Braves’ offense has plummeted to bottom of MLB ranks

CHICAGO – The Braves’ offense has deteriorated so dramatically in the second half of the season that the team entered Wednesday ranked last in the majors in runs scored with 442. This after they were 22nd in runs scored before the All-Star break with 347, ahead of the Cubs (335) among others.

The Cubs had outscored the Braves 151-95 since the break, including a 7-1 win over the Braves in Thursday’s opener of a four-game series.

The Braves played much of the second half without Freddie Freeman, who returned Wednesday from a second stint on the disabled list. They also traded away two of their best hitters, Juan Uribe and Kelly Johnson, on July 24 to the Mets.

Last season the Braves finished 29th in the majors in runs with 573. They were on pace to finish with 591 this season, but it should be noted that reflects their pace over the entire season. If they score like they have in the second half, the Braves will finish with fewer runs than last season.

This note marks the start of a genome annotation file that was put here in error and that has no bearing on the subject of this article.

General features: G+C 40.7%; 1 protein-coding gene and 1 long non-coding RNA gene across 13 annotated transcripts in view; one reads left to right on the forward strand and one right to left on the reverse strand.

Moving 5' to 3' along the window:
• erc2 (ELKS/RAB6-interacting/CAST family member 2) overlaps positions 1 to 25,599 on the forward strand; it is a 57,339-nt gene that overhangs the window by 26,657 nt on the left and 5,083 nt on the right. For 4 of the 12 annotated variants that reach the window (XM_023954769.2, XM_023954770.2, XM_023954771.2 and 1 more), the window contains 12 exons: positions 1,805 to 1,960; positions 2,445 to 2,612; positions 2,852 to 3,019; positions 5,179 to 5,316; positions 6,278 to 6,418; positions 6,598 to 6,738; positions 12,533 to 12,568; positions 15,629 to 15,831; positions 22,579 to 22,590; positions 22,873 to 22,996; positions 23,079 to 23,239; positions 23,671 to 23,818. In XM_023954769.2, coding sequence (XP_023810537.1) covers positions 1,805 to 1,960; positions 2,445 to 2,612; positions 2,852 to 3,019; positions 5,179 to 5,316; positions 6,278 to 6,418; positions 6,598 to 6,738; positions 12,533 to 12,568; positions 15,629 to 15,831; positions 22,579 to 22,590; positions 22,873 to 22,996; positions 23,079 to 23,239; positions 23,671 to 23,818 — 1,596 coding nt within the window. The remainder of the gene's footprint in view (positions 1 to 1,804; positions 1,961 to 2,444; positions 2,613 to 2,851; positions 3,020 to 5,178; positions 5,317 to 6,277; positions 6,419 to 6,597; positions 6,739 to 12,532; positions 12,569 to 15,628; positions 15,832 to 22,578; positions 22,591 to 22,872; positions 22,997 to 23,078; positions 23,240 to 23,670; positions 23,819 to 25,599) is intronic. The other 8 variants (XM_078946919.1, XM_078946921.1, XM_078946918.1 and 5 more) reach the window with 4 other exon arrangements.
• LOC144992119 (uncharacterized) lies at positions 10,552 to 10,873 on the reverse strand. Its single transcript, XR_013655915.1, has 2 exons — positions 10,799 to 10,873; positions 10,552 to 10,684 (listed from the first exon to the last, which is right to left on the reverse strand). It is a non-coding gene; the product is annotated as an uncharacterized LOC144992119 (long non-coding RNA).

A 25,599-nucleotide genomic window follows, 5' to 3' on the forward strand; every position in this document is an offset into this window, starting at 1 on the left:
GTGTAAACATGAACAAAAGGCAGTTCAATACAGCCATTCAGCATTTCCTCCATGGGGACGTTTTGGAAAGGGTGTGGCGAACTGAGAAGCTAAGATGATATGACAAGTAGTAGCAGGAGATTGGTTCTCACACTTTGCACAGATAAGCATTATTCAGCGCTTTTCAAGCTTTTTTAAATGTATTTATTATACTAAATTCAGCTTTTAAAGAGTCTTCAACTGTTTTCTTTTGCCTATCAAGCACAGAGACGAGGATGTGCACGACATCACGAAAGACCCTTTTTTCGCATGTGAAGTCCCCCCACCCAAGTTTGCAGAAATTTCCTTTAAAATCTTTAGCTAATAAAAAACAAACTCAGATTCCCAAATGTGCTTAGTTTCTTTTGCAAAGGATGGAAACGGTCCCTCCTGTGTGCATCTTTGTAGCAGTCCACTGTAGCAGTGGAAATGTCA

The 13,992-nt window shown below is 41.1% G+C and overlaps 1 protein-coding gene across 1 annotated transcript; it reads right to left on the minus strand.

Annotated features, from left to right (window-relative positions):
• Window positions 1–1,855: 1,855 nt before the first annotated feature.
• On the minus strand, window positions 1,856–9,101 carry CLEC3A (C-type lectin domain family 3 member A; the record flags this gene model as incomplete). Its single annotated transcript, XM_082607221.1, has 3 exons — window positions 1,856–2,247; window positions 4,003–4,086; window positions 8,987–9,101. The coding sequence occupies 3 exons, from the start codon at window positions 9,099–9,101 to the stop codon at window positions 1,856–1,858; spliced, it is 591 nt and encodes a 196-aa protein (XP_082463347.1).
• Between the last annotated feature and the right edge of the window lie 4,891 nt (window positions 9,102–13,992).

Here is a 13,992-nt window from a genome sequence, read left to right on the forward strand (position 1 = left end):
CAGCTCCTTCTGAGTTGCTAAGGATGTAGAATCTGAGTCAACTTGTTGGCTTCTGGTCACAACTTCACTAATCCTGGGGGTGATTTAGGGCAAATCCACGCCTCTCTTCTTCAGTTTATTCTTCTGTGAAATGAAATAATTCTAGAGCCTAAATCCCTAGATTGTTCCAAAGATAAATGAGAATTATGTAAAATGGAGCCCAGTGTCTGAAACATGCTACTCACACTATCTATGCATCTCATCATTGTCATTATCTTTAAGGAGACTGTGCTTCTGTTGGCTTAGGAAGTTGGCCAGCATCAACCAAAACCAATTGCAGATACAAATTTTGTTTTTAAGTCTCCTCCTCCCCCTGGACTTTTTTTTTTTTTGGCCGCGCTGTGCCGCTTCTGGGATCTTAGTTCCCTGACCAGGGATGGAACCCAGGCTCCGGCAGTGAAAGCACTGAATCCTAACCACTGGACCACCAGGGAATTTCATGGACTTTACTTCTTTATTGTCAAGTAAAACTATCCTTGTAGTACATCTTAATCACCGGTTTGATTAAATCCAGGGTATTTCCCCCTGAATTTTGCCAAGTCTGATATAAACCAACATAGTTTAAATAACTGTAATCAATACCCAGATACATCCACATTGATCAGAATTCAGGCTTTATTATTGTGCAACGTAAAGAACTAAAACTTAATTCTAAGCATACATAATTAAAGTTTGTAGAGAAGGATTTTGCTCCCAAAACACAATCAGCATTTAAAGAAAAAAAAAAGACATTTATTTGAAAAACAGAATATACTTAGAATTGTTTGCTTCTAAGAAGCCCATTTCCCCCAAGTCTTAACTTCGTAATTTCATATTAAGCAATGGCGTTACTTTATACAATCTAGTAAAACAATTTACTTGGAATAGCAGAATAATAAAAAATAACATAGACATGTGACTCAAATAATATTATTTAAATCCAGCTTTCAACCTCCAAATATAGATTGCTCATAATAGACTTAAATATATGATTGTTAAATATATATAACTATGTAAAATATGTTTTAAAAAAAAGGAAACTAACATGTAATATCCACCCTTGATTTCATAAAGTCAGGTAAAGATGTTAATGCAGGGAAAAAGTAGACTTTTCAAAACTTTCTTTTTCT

Braves had a majors-low 74 homers before Friday, and the next-lowest total among 30 major league teams was the Marlins’ 89. There were 24 teams with least 100 homers and 10 teams have more than 125 before Friday.

Last season the Braves tied for 22nd in the majors in home runs with 123. Entering Friday, they were on pace to finish with 99 this season.

The Braves and Marlins were tied for the majors’ fewest homers since the All-Star break with 17 in 32 games before Friday, while seven teams had at least 40 homers since the break. The Orioles had 50.

Before Friday’s game against the Cubs, Freddie Freeman (14 homers) and Cameron Maybin (10) were the only Braves with more than seven homers this season, while the Cubs had eight players with more than seven homers including seven players with at least 10.

Anthony Rizzo hit his team-high 24th homer for the Cubs in Thursday’s win against the Braves, and rookie Kris Bryant had 17 homers.

Support real journalism. Support local journalism. Subscribe to The Atlanta Journal-Constitution today. See offers.

Your subscription to the Atlanta Journal-Constitution funds in-depth reporting and investigations that keep you informed. Thank you for supporting real journalism.

X